Rock, Paper, ShotgunHomepage
Its entry into the cockpit-based, open-world, space-trucking genre puts this game in an arena with some heavy hitters, ambition-wise. Nevertheless, with a development team of five people and a price tag of only £24, it seems fair that it’s less of a world to live in, and more one to visit for a while. And I’ll certainly be coming back here – next time I want to pick a fight.
Don’t make the mistake I nearly made and disregard it: if you enjoy the tactical and strategic game styles it draws from, you’ll find a game that doesn’t go out of its way to innovate on either front, but one that performs a bloody lovely duet.
Brilliant though it is, [Oxygen Not Included] is an ordeal. It’s satisfying, but it’s stressful. I’d even go so far as to say – and here I risk invoking the scorn of the Legion of Geniuses, who wait in the darkness beyond the comment section – it’s a little bit too hard.
The main thing preventing me from enjoying A Place For The Unwilling is that currently there are dozens of little things that don’t work quite the way they’re supposed to, and while they don’t exactly stop you from playing the game, they’re still bloody annoying.
So, it’s a game with two key strands that feel forced together when they don’t really work in tandem. I like both ingredients in theory, but they don’t coalesce successfully, like how a vinaigrette salad dressing will separate into oil and vinegar until you shake it up again.
5 can feel like a trade off between scale and polish at first, and although this throwback third-person shooter has some incredibly frustrating quirks, it’s still proof positive that a solid concept doesn’t need much polish to shine. Like a magnifying glass pointed at a hill full of giant bastard ants.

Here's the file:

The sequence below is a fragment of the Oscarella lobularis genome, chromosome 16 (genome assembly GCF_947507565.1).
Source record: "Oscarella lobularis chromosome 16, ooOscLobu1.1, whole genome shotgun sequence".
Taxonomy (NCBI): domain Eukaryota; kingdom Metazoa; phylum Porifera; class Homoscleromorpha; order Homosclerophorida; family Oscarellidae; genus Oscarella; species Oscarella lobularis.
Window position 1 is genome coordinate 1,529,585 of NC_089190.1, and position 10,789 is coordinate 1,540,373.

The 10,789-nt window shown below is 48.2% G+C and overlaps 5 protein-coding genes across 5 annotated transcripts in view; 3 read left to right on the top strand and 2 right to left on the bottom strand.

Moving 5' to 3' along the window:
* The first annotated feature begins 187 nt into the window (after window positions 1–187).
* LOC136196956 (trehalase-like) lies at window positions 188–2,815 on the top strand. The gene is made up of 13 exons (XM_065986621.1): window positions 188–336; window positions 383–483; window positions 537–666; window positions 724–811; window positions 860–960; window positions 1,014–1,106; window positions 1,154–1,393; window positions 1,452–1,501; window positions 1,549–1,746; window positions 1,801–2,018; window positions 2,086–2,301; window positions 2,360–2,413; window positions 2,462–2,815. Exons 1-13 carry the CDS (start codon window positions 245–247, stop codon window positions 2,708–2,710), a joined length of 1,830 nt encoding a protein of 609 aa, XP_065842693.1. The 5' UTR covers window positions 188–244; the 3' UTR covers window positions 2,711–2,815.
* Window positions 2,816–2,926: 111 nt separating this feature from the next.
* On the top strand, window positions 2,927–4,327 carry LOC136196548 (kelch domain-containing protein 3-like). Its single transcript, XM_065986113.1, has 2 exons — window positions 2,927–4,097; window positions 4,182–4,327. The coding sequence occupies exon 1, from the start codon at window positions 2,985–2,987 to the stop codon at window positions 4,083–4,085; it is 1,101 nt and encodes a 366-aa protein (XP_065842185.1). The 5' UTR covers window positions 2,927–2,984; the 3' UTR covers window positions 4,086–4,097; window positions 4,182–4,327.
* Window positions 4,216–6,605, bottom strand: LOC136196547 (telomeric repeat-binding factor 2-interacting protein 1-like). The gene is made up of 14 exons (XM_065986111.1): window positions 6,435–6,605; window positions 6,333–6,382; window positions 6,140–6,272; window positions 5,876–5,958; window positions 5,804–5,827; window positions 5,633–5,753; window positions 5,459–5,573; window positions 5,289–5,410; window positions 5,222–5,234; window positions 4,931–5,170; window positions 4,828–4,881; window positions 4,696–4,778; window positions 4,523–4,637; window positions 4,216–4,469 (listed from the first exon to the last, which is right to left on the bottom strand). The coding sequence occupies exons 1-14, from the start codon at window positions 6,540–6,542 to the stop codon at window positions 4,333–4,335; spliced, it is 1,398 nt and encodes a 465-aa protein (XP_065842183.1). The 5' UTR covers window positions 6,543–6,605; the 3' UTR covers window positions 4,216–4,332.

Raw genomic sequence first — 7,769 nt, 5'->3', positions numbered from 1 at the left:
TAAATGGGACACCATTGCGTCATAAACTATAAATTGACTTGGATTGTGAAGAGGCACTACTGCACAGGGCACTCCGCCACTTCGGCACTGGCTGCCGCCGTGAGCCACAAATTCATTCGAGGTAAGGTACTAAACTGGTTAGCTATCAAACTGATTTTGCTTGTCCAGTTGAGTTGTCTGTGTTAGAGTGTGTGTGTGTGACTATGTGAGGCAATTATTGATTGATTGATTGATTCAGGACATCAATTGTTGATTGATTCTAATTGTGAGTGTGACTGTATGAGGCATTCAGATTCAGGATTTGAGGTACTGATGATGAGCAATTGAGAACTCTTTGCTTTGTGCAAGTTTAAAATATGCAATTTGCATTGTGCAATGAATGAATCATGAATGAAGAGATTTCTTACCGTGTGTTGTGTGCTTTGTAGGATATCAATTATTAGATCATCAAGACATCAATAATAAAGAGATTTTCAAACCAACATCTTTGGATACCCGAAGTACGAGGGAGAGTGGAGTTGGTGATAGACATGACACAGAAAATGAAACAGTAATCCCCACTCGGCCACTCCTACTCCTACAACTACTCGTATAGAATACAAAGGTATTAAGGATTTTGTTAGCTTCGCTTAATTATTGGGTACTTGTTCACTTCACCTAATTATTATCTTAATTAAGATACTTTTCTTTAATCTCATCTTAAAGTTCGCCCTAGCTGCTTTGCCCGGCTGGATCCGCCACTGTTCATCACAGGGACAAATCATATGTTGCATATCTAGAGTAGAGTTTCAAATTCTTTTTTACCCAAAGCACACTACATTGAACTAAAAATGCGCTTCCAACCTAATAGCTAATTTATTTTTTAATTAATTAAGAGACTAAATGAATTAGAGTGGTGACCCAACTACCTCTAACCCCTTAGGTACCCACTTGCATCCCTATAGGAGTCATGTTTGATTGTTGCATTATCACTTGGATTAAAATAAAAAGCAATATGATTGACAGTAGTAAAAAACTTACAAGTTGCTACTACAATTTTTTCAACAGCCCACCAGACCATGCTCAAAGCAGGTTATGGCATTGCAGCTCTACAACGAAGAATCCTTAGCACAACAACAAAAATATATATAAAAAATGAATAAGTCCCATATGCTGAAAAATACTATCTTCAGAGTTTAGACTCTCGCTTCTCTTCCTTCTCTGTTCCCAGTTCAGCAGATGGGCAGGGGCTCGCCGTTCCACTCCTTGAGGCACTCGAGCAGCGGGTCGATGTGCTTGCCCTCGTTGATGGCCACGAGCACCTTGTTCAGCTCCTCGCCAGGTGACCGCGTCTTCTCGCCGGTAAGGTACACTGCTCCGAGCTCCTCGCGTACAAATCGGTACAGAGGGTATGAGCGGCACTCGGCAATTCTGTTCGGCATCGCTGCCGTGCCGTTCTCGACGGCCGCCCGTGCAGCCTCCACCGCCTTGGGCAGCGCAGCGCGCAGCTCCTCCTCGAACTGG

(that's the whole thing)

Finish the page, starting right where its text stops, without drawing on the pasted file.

Eagle Island promises a lot, but whether it ever truly delivers I cannot say, because after two days with it I am plain done. I was never quite enjoying it as much as I wanted to, and it never quite came together even during the brief window when the plot took a turn and it looked like it was about to really open up.
I’m absolutely recommending Chinese Parents. It’s fun. It’s tremendous fun, and while I was hoping for more room to experiment or completely mess a child up (sorry Dave, it was nothing personal), I still wanted – indeed, still want – to have another go. It’s funny, it’s accessible despite all its numbers and moving parts, and there aren’t many games that get me so animated about a 9-year-old’s school test results. The design is solid too.
Added together, the checkpointing and easy fights make Gato Roboto feel like it never really gets going. In an ideal world I would have seen more interesting puzzles and challenging enemies, but as it is, and because there are only a handful of sectors to explore, your couple of hours with Kiki are likely to feel a bit empty.